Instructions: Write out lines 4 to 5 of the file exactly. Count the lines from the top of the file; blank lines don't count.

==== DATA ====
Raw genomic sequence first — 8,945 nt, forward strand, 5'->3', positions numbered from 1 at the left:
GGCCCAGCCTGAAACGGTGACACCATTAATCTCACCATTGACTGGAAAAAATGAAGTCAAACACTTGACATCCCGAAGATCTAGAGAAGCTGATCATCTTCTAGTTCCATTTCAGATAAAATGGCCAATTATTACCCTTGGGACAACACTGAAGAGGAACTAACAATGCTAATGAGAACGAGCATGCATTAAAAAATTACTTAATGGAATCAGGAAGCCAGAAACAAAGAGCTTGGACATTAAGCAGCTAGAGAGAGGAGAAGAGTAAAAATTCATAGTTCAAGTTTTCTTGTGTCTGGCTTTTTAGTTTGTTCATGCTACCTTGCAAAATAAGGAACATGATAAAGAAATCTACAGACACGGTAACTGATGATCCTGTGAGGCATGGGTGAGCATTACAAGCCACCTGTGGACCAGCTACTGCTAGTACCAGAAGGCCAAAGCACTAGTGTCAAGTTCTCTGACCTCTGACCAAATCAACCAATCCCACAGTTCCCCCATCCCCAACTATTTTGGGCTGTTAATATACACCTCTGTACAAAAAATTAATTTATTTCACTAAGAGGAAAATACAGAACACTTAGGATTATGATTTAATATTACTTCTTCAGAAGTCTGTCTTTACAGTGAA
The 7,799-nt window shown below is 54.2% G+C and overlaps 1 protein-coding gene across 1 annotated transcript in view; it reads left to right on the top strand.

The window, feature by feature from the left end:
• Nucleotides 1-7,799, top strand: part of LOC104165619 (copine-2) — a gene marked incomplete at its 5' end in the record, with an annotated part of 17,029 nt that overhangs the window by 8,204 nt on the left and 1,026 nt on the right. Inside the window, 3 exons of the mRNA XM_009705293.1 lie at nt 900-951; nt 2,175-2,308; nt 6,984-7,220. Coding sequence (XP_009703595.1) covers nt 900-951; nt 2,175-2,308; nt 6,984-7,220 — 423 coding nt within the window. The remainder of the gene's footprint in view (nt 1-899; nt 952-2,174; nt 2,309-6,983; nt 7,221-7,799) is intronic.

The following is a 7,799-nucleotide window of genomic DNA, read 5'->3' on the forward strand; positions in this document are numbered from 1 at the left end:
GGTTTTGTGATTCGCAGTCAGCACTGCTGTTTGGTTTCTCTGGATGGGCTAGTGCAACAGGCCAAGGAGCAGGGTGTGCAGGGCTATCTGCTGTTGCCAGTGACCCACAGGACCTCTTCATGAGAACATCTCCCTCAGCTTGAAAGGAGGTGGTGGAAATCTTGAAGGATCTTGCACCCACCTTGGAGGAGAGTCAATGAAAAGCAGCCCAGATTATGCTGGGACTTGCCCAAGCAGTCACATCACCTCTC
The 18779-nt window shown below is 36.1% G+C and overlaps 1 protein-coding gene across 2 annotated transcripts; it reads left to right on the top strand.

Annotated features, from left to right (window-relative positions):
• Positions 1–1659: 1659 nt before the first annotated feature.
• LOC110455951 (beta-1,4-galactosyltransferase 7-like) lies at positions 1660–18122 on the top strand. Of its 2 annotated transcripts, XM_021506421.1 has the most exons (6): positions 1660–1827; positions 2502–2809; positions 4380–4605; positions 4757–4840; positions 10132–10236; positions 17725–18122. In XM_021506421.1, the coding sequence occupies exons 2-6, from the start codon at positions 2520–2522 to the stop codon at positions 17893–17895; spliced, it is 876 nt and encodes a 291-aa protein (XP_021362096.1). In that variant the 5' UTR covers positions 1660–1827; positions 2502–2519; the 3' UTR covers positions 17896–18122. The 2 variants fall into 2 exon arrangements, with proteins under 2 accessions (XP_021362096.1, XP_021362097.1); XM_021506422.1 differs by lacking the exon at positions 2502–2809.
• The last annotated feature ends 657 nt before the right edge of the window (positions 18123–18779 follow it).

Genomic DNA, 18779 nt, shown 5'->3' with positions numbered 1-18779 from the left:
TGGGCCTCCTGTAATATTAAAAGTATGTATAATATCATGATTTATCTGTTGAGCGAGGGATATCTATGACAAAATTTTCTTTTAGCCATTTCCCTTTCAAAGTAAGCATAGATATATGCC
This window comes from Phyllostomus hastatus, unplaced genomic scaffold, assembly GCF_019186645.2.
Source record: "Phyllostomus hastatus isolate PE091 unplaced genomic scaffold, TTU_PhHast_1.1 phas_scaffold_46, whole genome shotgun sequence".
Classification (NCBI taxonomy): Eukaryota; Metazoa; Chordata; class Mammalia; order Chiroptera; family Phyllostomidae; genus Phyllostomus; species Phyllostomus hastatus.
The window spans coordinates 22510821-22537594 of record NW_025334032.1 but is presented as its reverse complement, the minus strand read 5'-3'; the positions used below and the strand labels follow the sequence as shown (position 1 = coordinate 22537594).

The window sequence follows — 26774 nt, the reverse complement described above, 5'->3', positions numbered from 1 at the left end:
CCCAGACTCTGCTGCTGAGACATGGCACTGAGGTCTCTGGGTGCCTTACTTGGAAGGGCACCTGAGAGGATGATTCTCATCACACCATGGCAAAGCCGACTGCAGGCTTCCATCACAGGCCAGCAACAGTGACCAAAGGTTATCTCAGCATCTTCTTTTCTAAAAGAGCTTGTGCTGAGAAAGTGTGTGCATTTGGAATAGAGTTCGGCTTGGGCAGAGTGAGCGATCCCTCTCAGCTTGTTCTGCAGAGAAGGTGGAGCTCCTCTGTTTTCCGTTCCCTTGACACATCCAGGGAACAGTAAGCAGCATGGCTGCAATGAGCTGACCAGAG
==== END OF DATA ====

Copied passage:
The window, feature by feature from the left end:
• Nucleotides 1-7,799, top strand: part of LOC104165619 (copine-2) — a gene marked incomplete at its 5' end in the record, with an annotated part of 17,029 nt that overhangs the window by 8,204 nt on the left and 1,026 nt on the right. Inside the window, 3 exons of the mRNA XM_009705293.1 lie at nt 900-951; nt 2,175-2,308; nt 6,984-7,220. Coding sequence (XP_009703595.1) covers nt 900-951; nt 2,175-2,308; nt 6,984-7,220 — 423 coding nt within the window. The remainder of the gene's footprint in view (nt 1-899; nt 952-2,174; nt 2,309-6,983; nt 7,221-7,799) is intronic.